Politico cropped Pelosi's comments on Republican participation in House bill

››› ››› JOCELYN FONG

In an article stating that the "thinnest chapter" of a book about Nancy Pelosi's term as speaker of the House might be "Bipartisanship and the 111th Congress," the Politico cropped Pelosi's statement on the passage of the House recovery bill, omitting comments supporting her statement that "we have reached out to the Republicans all along the way."

In a February 2 article stating that the "thinnest chapter" of a book about Nancy Pelosi's term as speaker of the House "just might turn out to be: 'Bipartisanship and the 111th Congress,' " the Politico cropped Pelosi's statement on the passage of the House recovery bill, omitting comments supporting her statement that "we have reached out to the Republicans all along the way."

Politico senior congressional reporters Glenn Thrush and John Bresnahan wrote:

Responding to claims that she shut Republicans out of the real decision making in the process, she shot back: "We reached out to the Republicans all along the way, and they know it. And they know it. ... They just didn't have the ideas that had the support of the majority of the people in the Congress."

However, the transcript of Pelosi's January 29 press conference shows that Politico left out the explanation Pelosi gave for her claim that "we have reached out to the Republicans all along the way." Thrush and Bresnahan excised Pelosi's statement that "[Republicans] were part of the original bill with some of the tax provisions were their suggestions. They had what they asked for in terms of committee markups. They had the vote on the floor that gave them plenty of opportunity to make change." From the transcript:

PELOSI: But we are very, very proud of the product that came out of our legislative step one and look forward to working -- we have reached out to the Republicans all along the way. And they know it. They were part of the original bill with some of the tax provisions were their suggestions. They had what they asked for in terms of committee markups. They had the vote on the floor that gave them plenty of opportunity to make change. They just didn't have the ideas that had the support of the majority of the people in the Congress.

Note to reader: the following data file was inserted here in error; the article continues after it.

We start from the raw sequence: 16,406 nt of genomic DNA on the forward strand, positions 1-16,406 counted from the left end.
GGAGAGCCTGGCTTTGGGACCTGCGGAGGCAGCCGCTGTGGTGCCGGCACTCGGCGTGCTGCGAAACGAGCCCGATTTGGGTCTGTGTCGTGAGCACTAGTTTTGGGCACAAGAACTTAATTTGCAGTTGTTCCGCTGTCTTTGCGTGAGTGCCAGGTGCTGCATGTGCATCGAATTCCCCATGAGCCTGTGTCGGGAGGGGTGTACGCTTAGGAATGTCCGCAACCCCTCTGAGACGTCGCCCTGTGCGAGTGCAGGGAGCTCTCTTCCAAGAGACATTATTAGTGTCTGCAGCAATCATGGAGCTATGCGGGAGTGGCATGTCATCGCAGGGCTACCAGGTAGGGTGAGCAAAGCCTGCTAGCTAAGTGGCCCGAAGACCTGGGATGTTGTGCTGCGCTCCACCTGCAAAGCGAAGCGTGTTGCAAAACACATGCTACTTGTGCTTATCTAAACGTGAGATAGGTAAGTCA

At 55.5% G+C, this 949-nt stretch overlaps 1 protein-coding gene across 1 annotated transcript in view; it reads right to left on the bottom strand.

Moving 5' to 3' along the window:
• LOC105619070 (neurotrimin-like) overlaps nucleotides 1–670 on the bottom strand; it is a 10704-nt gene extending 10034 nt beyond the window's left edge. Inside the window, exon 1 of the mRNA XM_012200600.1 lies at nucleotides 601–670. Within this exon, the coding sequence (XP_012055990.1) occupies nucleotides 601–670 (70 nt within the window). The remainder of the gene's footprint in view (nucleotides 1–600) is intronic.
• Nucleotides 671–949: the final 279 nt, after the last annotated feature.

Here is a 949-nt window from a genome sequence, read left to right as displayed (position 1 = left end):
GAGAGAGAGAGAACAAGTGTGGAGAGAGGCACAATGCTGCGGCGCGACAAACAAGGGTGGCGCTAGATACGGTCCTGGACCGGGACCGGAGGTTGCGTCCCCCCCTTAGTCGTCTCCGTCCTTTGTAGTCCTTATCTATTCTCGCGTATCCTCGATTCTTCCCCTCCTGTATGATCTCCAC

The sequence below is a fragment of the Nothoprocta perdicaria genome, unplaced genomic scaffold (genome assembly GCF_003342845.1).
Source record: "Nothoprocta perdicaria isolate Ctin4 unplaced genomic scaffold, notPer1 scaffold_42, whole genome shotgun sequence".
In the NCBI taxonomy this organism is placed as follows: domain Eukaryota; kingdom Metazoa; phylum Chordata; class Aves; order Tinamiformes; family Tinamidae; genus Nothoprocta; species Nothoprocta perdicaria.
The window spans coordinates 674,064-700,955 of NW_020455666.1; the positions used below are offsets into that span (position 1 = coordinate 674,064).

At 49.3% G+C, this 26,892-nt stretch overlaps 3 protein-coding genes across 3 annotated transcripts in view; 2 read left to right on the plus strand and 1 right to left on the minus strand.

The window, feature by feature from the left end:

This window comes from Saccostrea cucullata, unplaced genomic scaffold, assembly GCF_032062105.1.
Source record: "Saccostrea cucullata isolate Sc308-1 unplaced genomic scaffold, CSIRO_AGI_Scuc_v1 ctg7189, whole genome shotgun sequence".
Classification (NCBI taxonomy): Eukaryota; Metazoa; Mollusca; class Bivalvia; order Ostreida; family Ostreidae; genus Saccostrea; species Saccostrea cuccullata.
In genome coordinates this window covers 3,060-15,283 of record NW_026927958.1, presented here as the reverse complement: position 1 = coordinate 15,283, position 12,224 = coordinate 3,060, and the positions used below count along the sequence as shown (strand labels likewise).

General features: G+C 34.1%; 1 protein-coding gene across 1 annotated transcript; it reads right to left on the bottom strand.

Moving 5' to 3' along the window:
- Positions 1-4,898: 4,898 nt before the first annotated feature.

From the Politico article:

When the book is written on Nancy Pelosi's reign as speaker of the House, the thinnest chapter just might turn out to be: "Bipartisanship and the 111th Congress."

To hear her aides and associates tell it, Pelosi entered last week on her best bipartisan behavior, hoping that billions in tax cuts would be enough to lure six to 10 Republican House members to vote for the $819 billion stimulus plan.

To Republicans, it was a typical Pelosi pose -- and they accused her of ramming one of the biggest spending bills in history down their throats while scaling back President Barack Obama's tax-cut proposal to fund 40 years' worth of liberal wish-list items.

In the end, the GOP unleashed a Rush-and-Drudge media campaign on funding for contraceptives and resodding of the National Mall tucked into the package - and Pelosi was genuinely surprised that every single Republican House member voted against it.

As a result, the speaker's public commitment to bipartisanship may quickly yield to a depressingly familiar pattern of partisan combat that comes along with her new role as Obama's human shield.

[...]

But there were hints of pique. Pelosi cut off a reporter at her weekly press availability when asked about the role Matt Drudge and Rush Limbaugh played in her stimulus-week demonization.

"I am the speaker of the House. I don't get into that," she said, waving a dismissive hand.

"I didn't come here to be partisan, I didn't come here to be bipartisan," she added. "I came here, as did my colleagues, to be nonpartisan, to work for the American people, to do what is in their interest."

Responding to claims that she shut Republicans out of the real decision making in the process, she shot back: "We reached out to the Republicans all along the way, and they know it. And they know it. ... They just didn't have the ideas that had the support of the majority of the people in the Congress."

Posted In
Government, The House of Representatives
Network/Outlet
The Politico
Person
John Bresnahan, Glenn Thrush
Stories/Interests
Media Ethics
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